During the winter, you are required to mist the plant every two to four days. The plant can do well under any humidity level, but moist air will assist to larger leaves and faster growth.

6. Temperature

Philodendron Melanochrysum plant requires warm temperatures and high humidity. During the night, the temperature should be around 65 to 70 degrees Fahrenheit.

However, the temperature range is variable, but no Philodendron Melanochrysum plant likes going below 55 degrees Fahrenheit for an extended period. The best average home temperature for the Philodendron Melanochrysum plant is 65°F to 75°F.

How to grow and care for Philodendron Melanochrysum plant

You have to remember that the Philodendron Melanochrysum plant originates in tropical regions. The plant will grow best if you can mimic that environment.

Care the Philodendron Melanochrysum plant with moisture, plenty of warmth, and bright light. These plants will survive best indoors.

1. Fertilizer

Philodendron Melanochrysum plant will be healthy and produce larger leaves if you feed the plant regularly. The best fertilizer for the Philodendron Melanochrysum plant is slow-release fertilizer pellets.

It is recommended to provide the slow-release fertilizer at the beginning of the growing season. Another method is to feed the plant every week with liquid fertilizer.

The plant should be fertilized every month with a half-strength solution in the summer months and the spring months. During the winter and fall, you need to feed the plant once per month.

You can also feed the plant every three to four months. You should always inspect the plant because you should fertilize when the plant is actively producing new leaves.

Indoors Philodendron Melanochrysum plant should be fed every two weeks in spring and summer. Feed them monthly in fall and winter with a balanced liquid fertilizer.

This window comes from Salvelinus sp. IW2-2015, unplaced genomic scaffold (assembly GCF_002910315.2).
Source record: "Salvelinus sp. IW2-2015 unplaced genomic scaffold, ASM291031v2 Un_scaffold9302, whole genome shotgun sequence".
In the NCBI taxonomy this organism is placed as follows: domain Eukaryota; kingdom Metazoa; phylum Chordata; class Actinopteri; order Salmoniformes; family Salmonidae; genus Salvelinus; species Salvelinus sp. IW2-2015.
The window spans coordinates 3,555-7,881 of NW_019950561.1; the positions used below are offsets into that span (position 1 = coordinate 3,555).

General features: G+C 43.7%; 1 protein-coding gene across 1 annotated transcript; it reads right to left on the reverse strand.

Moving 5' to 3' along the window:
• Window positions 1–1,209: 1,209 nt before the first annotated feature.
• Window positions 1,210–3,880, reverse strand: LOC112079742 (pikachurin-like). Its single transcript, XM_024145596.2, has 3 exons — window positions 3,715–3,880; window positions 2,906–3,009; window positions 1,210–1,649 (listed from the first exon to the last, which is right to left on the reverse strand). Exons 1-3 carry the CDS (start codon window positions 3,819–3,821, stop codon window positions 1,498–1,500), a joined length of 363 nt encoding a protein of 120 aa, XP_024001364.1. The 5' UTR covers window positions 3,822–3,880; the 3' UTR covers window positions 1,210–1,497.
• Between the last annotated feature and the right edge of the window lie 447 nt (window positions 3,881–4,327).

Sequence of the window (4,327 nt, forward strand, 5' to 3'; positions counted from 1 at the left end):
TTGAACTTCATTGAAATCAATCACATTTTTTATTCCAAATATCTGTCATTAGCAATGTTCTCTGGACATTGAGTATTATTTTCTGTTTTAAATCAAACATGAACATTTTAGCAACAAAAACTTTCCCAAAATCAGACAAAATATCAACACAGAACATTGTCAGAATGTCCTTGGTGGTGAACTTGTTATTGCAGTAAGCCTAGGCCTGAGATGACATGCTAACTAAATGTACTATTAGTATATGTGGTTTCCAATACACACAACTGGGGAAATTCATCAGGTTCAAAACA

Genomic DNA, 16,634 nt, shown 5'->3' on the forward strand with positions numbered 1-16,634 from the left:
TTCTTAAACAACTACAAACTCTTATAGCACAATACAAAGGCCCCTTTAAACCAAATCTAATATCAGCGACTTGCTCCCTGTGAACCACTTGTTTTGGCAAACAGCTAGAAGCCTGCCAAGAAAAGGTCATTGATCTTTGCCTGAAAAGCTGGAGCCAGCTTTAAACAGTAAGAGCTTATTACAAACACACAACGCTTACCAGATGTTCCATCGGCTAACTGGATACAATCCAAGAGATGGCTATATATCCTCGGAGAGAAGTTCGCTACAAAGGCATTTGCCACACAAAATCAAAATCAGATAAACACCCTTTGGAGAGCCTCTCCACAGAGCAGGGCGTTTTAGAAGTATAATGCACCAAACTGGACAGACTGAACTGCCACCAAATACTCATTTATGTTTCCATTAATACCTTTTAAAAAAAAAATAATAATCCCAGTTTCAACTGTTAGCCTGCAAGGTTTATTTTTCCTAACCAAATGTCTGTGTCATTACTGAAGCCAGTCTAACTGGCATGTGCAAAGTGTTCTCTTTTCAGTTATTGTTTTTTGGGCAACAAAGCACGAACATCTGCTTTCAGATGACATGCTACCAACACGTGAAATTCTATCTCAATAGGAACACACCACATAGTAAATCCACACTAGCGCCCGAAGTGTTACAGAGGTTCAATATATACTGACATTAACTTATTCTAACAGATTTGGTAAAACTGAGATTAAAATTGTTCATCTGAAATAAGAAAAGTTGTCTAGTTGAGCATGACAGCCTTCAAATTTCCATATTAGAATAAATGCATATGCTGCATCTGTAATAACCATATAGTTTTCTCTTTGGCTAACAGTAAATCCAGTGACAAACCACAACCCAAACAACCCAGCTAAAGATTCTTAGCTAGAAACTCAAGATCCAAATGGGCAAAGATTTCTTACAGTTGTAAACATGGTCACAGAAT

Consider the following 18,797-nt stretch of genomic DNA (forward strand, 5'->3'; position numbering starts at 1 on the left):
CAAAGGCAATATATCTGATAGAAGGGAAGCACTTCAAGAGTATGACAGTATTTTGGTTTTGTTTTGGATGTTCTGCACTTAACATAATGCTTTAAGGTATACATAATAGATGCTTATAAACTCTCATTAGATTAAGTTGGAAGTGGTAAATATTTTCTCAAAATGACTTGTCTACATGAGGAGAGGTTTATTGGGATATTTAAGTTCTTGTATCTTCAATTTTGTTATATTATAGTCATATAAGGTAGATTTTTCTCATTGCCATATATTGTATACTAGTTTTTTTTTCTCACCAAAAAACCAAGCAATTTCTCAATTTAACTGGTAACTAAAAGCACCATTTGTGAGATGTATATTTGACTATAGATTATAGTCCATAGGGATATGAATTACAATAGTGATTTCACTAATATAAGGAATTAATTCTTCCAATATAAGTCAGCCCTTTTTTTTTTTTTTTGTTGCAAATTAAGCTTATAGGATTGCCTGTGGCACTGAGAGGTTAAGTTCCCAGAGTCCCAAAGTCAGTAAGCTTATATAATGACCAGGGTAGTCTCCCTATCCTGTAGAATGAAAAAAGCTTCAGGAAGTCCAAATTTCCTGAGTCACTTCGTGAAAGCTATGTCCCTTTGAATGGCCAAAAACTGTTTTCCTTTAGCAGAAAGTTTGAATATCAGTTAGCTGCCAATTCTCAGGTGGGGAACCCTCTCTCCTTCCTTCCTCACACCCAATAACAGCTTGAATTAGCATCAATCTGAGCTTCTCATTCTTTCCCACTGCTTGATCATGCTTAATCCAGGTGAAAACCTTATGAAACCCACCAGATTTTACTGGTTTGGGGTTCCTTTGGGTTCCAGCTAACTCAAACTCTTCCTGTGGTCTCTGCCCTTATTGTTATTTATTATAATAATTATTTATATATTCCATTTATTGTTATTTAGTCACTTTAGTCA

You can consider a 20-20-20 fertilizer that is appropriate for foliage plants. With the fertilizer, the plant can produce a large flower surrounded by a white hoodlike spathe. To encourage blooms indoors, use a high-phosphorus fertilizer, like a 15-30-15 fertilizer.

Outdoors Philodendron Melanochrysum plant will not require fertilizer in the planting hole. As new growth starts, you can apply 1/4 pound of a balanced NPK granular fertilizer with magnesium, and that receives at least 20 per cent nitrogen from an organic source.

Re-apply every two months or eight weeks for the first year. Slowly increase the amount of fertilizer per application to one pound.

Apply only two to three times in its actively growing stage.

2. Watering

The Philodendron Melanochrysum plant needs lukewarm water. Any stagnant rainwater is suitable for the plant.

You can fill a watering can and let it stand for at least two days during the rainfall. The water should be room-tempered and should not be cold and coming from the faucet.

The best condition is moist soil without too much water. They also do not like to dry out and always happy if their leaves being sprayed.

In the summer or warmer months, watering can take place every two days, while in colder months do it in every three or four days. It is recommended to keep the growing medium moist at all times.

Keeping the indoor Philodendron Melanochrysum plant moist during winter, where the air can get very dry can be hard to do. Avoid overwatering to prevent root rot that may develop. If you notice the leaves are drooping, it is a sign of either too much water or not enough water. 

3. Re-potting the Philodendron Melanochrysum plant